This is an older piece, but I shared it recently: But That’s Just Good Teaching! The Case for Culturally Relevant Pedagogy is by Gloria Ladson-Billings. I’m adding it to The Best Resources About “Culturally Responsive Teaching” & “Culturally Sustaining Pedagogy” – Please Share More!

8 Reflective Questions To Help Any Student Think About Their Learning is from Teach Thought. I’m adding it to The Best Questions To Use For Class Closing Activities — What Are Yours?

Talking Across Divides: 10 Ways to Encourage Civil Classroom Conversation On Difficult Issues is from The New York Times Learning Network. I’m adding it to The Best Posts & Articles On How To Teach “Controversial” Topics.

Eight Ways to Help Kids to Read Complex Text is by Timothy Shanahan. I’m adding it to The Best Resources On “Close Reading” — Help Me Find More.

Read Write Think has lots of great interactives. I recently learned, though, that they also have PDF versions of many of them. I’m adding the link to The Best & Most Useful Free Student Hand-Outs Available Online – Help Me Find More.

The photo in this tweet (the second tweet gives credit to the creator) is an improvement on what I have used for years – “I’m Not Sure, But I Think That…”:

November 26, 2016
by Larry Ferlazzo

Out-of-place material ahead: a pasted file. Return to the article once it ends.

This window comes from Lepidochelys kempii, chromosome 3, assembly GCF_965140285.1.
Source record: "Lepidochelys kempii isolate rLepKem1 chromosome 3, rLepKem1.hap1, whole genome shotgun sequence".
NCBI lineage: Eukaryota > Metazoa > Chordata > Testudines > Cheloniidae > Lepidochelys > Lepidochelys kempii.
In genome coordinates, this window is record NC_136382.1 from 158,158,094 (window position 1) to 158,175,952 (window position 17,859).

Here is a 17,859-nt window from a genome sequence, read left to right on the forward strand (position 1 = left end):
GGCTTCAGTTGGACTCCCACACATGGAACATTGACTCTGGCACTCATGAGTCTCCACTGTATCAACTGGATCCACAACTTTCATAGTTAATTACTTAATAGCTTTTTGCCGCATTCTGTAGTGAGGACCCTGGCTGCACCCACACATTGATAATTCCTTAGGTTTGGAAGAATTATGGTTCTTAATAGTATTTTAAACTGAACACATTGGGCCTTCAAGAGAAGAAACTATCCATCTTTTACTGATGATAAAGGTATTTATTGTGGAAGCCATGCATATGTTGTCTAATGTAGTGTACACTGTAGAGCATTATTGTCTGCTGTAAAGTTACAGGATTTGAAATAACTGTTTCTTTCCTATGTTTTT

0 comments

The Best Articles, Videos & Posts On Education Policy In 2016 – Part Two

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It’s time for another of my end-of-year “Best” lists (you can see all 1,600 “The Best…” lists here).

I’m adding this one to All My 2016 “Best” Lists In One Place.

You might also be interested in:

The Best Articles, Videos & Posts On Education Policy In 2015 – Part Two

The Best Articles & Posts On Education Policy In 2015 – So Far

The Best Articles, Posts & Videos On Education Policy In 2014 – Part Two

The Best Articles & Posts On Education Policy In 2014 – So Far

The Best Articles, Videos & Posts On Education Policy In 2013 — Part Two

All My 2013 “The Best…” Lists (So Far) On Education Policy In One Place

All My 2012 “The Best…” Lists On Education Policy In One Place

The Best Articles, Videos & Posts On Education Policy In 2012 — Part Two

The Best Articles, Videos & Posts On Education Policy In 2012 — Part One

The Best Articles & Posts On Education Policy In 2011 — Part Two

The Best Articles & Posts On Education Polcy In 2011 — Part One

The Best Articles & Posts On Education Policy — 2010

The “Best” Articles (And Blog Posts) About Education Policy — 2009

The “Best” Articles About Education — 2008

The “Best” Articles About Education — 2007